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May 24, 2012
Google Extends Its Transparency Report to Copyright
Today Google posted on its blog an update to how it talks about transparency
. For about two years it has published its Transparency Report in an effort to give people some insight on issues such as search availability, removal of content due to government requests, and even Google's own traffic analyses that indicate when IP packet flow to its servers may be under deliberate disruption. Such disruption can be prima facie
evidence that a government or other entity is trying to prohibit people from reaching Google sites or searching Google content.
The new news is that the Transparency Report will now extend to copyright-related issues. They've added a new section on copyright-related removal requests that shows day-by-day removal requests, as well as the reporting organizations and targeted domains. You can drill down to see more detail - particularly full lists of Owners, Reporting Organizations, and Targeted Domains. And if you have the stomach for it you can scan the hundreds of thousands of individual removal requests.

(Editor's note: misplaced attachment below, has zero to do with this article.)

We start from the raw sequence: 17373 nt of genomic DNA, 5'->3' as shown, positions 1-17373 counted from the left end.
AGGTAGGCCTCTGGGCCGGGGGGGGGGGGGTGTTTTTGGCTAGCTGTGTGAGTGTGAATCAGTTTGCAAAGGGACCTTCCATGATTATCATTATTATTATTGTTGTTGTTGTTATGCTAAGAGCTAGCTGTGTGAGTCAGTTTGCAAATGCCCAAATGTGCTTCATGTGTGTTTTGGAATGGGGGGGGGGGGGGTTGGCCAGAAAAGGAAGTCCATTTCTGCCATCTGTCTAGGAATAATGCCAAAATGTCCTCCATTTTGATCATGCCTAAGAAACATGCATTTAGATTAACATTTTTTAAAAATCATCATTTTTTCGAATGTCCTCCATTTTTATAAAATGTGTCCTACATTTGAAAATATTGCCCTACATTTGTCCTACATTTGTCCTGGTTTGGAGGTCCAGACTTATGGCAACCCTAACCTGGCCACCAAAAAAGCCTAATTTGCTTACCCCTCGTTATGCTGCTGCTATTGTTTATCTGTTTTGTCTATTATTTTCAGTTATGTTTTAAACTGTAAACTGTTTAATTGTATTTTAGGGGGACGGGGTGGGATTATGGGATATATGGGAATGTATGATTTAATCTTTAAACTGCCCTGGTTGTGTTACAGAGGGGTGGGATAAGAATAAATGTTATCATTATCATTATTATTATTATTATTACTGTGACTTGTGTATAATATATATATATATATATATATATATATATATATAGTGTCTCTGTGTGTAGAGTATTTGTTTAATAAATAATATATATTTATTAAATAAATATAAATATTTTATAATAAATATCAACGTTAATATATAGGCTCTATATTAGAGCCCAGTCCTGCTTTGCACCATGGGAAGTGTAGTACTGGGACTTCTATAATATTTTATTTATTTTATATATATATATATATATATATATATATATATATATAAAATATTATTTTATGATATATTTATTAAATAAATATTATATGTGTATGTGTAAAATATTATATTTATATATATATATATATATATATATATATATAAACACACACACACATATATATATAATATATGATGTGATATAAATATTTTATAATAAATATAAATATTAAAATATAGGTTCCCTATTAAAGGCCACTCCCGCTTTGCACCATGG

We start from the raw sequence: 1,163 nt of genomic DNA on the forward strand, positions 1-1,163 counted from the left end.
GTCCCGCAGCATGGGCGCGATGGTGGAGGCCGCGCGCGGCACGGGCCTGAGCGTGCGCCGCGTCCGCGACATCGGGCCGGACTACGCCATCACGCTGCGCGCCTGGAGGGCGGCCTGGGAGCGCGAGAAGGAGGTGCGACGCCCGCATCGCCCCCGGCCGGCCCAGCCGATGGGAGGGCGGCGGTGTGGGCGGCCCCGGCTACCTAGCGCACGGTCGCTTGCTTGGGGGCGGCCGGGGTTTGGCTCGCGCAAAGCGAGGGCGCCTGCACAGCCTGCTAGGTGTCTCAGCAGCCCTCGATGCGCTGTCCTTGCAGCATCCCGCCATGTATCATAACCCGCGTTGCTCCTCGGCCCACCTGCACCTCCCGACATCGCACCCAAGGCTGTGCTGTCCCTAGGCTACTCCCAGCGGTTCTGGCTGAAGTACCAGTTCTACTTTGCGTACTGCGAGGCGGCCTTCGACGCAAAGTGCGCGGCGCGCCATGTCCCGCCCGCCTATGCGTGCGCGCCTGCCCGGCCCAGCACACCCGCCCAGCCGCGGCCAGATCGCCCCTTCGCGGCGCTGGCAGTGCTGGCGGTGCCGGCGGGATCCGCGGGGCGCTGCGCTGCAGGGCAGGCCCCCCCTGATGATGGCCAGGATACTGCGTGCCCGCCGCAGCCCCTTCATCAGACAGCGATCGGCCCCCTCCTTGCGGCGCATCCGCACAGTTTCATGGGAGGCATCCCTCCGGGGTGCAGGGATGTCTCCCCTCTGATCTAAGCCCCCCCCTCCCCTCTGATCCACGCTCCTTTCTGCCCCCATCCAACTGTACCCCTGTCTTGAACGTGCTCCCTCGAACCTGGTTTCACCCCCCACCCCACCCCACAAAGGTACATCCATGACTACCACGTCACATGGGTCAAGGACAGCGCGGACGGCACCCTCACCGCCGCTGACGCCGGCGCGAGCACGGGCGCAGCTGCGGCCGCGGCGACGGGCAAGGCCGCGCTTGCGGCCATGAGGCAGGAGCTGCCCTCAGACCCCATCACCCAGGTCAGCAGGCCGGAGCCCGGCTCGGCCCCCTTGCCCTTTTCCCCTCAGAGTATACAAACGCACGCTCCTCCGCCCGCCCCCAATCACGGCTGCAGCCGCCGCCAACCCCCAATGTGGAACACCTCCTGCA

Sadly, it does not appear to be searchable (yet?) so I cannot search to see if someone has requested that, say, material owned by me be removed from any domain. This is important because in the past organizations that didn't actually own copyrights sent takedown notices. Only a copyright holder should be entitled to do that. Like any other 'big data' source the uses to which these data could be put are varied, but lack of search will hamper most efforts.
Google's FAQ on the new section doesn't discuss the searchability issue, but does provide more definition on which takedown requests are included in this report, accuracy estimates, and process steps. They also link to Chilling Effects, the joint project of EFF, Berkman and others, to track copyright takedown activity.
(h/t +Lauren Weinstein for the original pointer)
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